What is Cloud Networking?
A cloud network is a Wide Area Network (WAN) that hosts users and resources and allows the two to communicate via cloud-based technologies. It consists of virtual routers, firewalls, and network management software.
On a cloud-based network, all resources exist in the cloud, including network management resources and physical hardware. Operating via a cloud network allows you to meet business needs with more bandwidth to handle peak traffic. By moving resources to a cloud network, you can optimize traffic flow coming from any point in your system—whether global or on site. Also, because of cloud networks’ reliable connectivity, you can reduce latency and make applications more highly available, which allows for more efficient high-intensity workloads.
Why cloud networking?
More and more companies need a computing solution that can handle rapid processing, fast data transfer without any loss, and a secure environment where traffic can be monitored and managed remotely. A robust cloud network can connect multiple servers located across the globe and provide insight into workloads, traffic speed, and application availability all with secure, consistent, and reliable connectivity. A common reason to transition to cloud networking is to support many virtual desktops that need concurrent access to resource-intense data processing.
What are the types of cloud networks?
Fundamentally, cloud networking provides organizations with lower costs, faster deployment, and easier capacity management. Determining which type of cloud network is appropriate for an enterprise requires a look at the four different options available:
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Public cloud networks are administered by a third party, providing public access to a platform made up of servers, databases, applications, and storage. This type of cloud network provides an organization’s IT department with a system that can handle peak capacity loads at a low set-up cost. Because the network is configured for multi-latency coverage, many virtual desktops can access the system simultaneously with little to no downtime.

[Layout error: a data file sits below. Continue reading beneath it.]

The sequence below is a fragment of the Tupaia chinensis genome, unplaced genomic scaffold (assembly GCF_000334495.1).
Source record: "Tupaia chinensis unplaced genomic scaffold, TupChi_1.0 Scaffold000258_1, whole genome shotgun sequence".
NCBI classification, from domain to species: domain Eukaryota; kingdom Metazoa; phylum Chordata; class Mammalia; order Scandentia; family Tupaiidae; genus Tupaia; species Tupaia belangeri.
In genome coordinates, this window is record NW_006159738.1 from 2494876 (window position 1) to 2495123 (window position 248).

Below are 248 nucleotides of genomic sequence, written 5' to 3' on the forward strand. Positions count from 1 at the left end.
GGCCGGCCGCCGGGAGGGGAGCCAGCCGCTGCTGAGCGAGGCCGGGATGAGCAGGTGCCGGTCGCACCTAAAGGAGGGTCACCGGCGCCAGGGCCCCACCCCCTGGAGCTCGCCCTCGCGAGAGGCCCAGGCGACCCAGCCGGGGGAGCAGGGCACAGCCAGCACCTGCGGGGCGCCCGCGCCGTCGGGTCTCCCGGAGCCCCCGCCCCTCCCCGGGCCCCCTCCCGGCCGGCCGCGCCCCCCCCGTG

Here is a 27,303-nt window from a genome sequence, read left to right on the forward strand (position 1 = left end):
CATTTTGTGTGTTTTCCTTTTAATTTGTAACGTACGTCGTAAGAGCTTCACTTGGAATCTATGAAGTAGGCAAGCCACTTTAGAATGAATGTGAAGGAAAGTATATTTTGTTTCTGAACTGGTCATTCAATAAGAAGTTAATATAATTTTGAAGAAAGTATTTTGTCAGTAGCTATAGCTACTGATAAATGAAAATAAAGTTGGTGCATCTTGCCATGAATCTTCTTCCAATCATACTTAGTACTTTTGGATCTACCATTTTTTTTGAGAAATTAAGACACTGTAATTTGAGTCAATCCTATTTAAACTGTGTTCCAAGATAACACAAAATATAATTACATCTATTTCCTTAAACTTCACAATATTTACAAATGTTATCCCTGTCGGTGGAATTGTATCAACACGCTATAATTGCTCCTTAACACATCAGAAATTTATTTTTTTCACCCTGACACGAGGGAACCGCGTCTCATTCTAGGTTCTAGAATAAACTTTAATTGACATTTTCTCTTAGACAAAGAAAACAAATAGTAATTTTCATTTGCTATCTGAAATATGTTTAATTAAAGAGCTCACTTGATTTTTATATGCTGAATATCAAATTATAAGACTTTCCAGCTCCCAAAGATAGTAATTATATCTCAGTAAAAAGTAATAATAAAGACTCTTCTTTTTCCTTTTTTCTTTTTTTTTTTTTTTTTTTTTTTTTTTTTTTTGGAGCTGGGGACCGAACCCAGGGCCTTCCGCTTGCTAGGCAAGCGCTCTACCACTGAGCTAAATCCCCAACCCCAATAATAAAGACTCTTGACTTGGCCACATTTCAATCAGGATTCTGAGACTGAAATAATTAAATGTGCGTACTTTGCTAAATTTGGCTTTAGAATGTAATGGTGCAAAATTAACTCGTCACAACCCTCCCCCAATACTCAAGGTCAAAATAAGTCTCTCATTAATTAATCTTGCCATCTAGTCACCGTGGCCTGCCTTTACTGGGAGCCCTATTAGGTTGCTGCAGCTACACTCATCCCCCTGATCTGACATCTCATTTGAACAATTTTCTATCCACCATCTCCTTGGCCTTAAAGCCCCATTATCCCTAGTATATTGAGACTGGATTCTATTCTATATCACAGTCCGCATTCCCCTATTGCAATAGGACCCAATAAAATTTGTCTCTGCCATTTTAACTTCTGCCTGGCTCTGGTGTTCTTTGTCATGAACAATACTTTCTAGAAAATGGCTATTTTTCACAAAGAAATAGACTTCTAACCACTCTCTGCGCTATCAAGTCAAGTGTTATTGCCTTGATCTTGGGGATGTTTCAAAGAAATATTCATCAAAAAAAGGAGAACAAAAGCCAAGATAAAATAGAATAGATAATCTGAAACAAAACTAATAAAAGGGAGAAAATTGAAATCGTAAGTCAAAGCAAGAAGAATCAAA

A Public cloud network is necessary for sensitive data. Private cloud networks offer the highest security possible by keeping the platform on site and limiting access to authenticated users only. In this case, workloads are contained within the system, and IT staff can maintain consistent standards and procedures across all network users. Also, a private cloud allows for resource customization not available on a public cloud network, which makes this option attractive for enterprises with proprietary processes and data.
A hybrid cloud network combines aspects of both public and private cloud networks. It works by connecting both private cloud and public cloud services into one flexible infrastructure. With a hybrid cloud network, organizations can easily shift workloads between both clouds as circumstances change.
Community networks provide a cloud computing solution to a limited number of individuals or organizations who collaborate by sharing infrastructure. The model allows for all controls to be managed and secured commonly by all the participating organizations or by a third-party managed service provider.
What are the advantages of cloud networking?
Several reasons make cloud networking a smart choice for enterprises with growing workloads:
- Cost: By accessing equipment, storage, and software on a cloud network, there is no need to purchase any of these resources. Enterprises can keep a lid on capital expenditures so that limited budgets do not need to be tapped.
- Productivity: Because traffic, software updates, and backups are managed on the cloud network, IT staff have more time to focus on higher priority tasks. Because staff don’t have to maintain or configure the network, productivity levels often increase and administration costs remain low.
- Mobility: As an always-on means of connecting, a cloud network provides users with access to data and applications 24/7, wherever they are and with any device connected to the Internet.